SANTA ANA, Calif. –
The team in the green uniforms took the floor at the Meruelo Athletic Center after opening introductions. The opening whistle blew, and those Eagles from Eisenhower (Rialto, Calif.)
played a normal game of basketball.
The coach chided and encouraged his players, the bench clapped and supported the players on the floor, and the parents in the stands did what parents normally do.
It all looked so normal.
Normalcy, or blending in, can be somewhat elusive for the Eagles these days. Their coach, Steve Johnson, was shot four times on Jan. 21 in a park and there are just as many questions as there are answers when it comes to the circumstances – at least in the public eye.
Just hours before the game, the San Bernardino Sun quoted
the San Bernardino Police Department as saying "We have reason to believe that Mr. Johnson withheld some information in his statement to us, and his failure to be completely honest did hinder our investigation of the crime he was a victim of. We will submit a case to the district attorney for review regarding Mr. Johnson's actions."
The incident allegedly took place after Johnson stopped at the park to use the restroom.
Now the Eagles' players have an assistant coach stepping in as the head man, and often a cadre of media following the story. But they are keeping it normal – as far as any outsider can tell.
Acting coach Ray Jimmerson was more than cordial when it came to discussing Friday night's 78-63 loss to Mater Dei (Santa Ana, Calif.)
at the Nike Extravaganza. He had plenty to talk about when it came to the game on the floor.
When asked about anything other than that, his response was consistent.
"Anything about coach Johnson, you won't get it. I'm just gonna let you know that," he said in a postgame interview. "I won't even comment about that. Anything that is centered around him, I won't comment about."
A parent in the stands didn't have much else to say, nor did the school's football coach, and the players don't have a desire to discuss how things have changed since their award-winning coach was shot and put up at Loma Linda Hospital. The last published reports were that he is expected to live, but could face more surgeries
He began teaching math at the school in 1992 and won the California Interscholastic Federation Division II state title in 2009.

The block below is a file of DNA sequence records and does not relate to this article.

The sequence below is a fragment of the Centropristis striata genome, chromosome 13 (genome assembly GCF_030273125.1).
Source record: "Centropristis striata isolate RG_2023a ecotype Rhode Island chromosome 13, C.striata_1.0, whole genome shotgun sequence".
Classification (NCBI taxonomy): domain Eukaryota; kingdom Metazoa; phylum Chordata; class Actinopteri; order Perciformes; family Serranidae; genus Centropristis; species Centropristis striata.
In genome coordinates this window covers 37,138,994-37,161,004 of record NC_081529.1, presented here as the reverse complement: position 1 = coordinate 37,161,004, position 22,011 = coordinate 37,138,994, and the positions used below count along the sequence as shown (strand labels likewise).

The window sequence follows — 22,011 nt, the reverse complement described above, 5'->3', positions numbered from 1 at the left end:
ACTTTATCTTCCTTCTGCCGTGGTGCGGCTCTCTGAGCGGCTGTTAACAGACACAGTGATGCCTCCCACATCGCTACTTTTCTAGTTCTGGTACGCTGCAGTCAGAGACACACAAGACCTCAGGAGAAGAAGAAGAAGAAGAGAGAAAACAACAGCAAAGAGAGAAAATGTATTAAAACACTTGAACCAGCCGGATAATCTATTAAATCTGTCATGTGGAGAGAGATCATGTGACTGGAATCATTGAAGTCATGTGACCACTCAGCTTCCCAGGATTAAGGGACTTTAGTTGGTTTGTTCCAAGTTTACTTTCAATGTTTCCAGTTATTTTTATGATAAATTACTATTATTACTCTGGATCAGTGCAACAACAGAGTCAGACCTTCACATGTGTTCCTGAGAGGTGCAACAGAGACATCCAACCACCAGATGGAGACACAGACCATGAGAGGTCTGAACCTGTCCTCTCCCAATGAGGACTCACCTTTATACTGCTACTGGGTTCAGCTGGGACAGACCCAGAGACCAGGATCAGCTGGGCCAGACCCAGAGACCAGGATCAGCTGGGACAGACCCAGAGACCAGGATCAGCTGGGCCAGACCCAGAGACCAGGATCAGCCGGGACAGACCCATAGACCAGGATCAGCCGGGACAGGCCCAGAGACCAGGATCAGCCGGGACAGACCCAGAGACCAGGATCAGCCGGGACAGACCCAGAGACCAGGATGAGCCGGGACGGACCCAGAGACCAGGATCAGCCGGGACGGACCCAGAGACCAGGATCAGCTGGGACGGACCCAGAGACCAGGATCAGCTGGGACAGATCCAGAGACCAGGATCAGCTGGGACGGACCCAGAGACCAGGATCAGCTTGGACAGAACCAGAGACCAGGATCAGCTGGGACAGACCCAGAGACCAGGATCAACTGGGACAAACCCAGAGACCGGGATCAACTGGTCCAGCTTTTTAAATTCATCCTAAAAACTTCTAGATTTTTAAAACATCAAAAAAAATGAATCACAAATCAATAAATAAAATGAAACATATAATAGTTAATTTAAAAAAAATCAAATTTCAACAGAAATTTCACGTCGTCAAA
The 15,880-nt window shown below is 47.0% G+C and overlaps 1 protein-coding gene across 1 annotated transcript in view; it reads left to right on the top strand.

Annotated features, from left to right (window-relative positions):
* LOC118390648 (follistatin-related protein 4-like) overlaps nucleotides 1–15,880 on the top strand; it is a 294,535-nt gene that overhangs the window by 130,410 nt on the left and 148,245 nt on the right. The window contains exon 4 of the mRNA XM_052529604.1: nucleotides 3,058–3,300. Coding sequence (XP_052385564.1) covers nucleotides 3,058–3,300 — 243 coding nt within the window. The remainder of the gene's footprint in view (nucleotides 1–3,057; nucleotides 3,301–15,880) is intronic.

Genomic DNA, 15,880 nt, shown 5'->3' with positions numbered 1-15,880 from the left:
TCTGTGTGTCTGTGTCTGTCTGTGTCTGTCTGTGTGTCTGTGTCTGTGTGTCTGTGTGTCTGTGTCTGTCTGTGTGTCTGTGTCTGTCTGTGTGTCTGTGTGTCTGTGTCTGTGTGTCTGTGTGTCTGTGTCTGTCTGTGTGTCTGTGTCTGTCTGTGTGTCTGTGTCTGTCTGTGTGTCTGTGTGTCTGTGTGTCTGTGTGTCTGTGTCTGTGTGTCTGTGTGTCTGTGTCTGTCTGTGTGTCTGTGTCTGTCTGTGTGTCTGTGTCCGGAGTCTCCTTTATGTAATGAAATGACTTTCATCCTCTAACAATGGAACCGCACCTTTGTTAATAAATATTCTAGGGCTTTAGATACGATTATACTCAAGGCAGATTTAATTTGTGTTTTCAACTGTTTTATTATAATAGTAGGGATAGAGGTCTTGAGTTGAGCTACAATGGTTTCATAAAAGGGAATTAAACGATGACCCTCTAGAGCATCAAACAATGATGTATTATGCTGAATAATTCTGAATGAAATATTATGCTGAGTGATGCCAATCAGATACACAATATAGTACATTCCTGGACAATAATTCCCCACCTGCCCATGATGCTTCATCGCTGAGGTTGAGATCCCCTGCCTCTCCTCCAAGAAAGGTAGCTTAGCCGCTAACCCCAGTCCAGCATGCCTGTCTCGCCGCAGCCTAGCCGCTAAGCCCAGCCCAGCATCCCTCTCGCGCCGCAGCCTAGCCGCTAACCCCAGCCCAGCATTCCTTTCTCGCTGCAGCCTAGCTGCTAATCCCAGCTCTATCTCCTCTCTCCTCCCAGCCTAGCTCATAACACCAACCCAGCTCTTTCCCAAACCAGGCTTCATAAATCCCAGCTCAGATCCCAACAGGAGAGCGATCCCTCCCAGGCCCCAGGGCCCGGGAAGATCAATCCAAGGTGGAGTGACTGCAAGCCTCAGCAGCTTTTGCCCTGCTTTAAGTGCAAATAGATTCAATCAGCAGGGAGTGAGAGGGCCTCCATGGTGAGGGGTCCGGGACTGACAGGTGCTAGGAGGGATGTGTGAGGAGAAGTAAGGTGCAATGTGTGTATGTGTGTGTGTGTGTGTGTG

The Eagles (10-13) are just playing basketball. They are not giving in to the countless media interview requests and they're focusing on the hardwood. It helps to have a stabilizing influence leading the charge, as Jimmerson said he has been with the program off and on for about 10 years.
On Friday, Jimmerson roamed the sideline with the confidence one would expect from a coach. He taught with a soft voice at appropriate times, and when it was warranted, he yelled at his players when they made mistakes. Those players just went and played ball, following the directions of Jimmerson and assistants Redus Reed and Shon Hampton.
The Eagles started out hot against the No. 8 team in the Xcellent 25 National Basketball Rankings, holding a 22-21 lead after the first quarter. Then the perimeter shots stopped falling and the Monarchs pounced on some turnovers to take a 39-29 lead into halftime.
Eisenhower hung tough in the first part of the fourth quarter, and trailed by five points with 3:30 left before the Monarchs slammed the door with a 15-5 run to end the contest.
But they played hard up until the final seconds, as evinced by the defense forcing Mater Dei to call timeout when it couldn't inbound the ball.
"That's how we play. That's what we expect. We expect them to play the
whole game with no breaks," Jimmerson said. "Play to the last second, win or loss."
was the scoring star for the young Eagles, making 7 of his 16 3-point attempts for 21 points. Marquane Harris
added 10 points and Nate Lowery
pitched in eight rebounds.
"We were amped a little more for Mater Dei. We respect their ranking, but we played hard and showed them we weren't gonna sit down and roll over," Kearney said.
The Monarchs dominated the boards, 47-30, and held Eisenhower to 30-percent shooting.
"They were excited just because of Mater Dei. Any time you play a team with
that type of aura around them, you are interested in that game and you really want to win," Jimmerson said.
Where the Johnson situation goes from here is unknown. What appears to be known is that this year's Eagles are going to keep things as normal as possible - and just play basketball.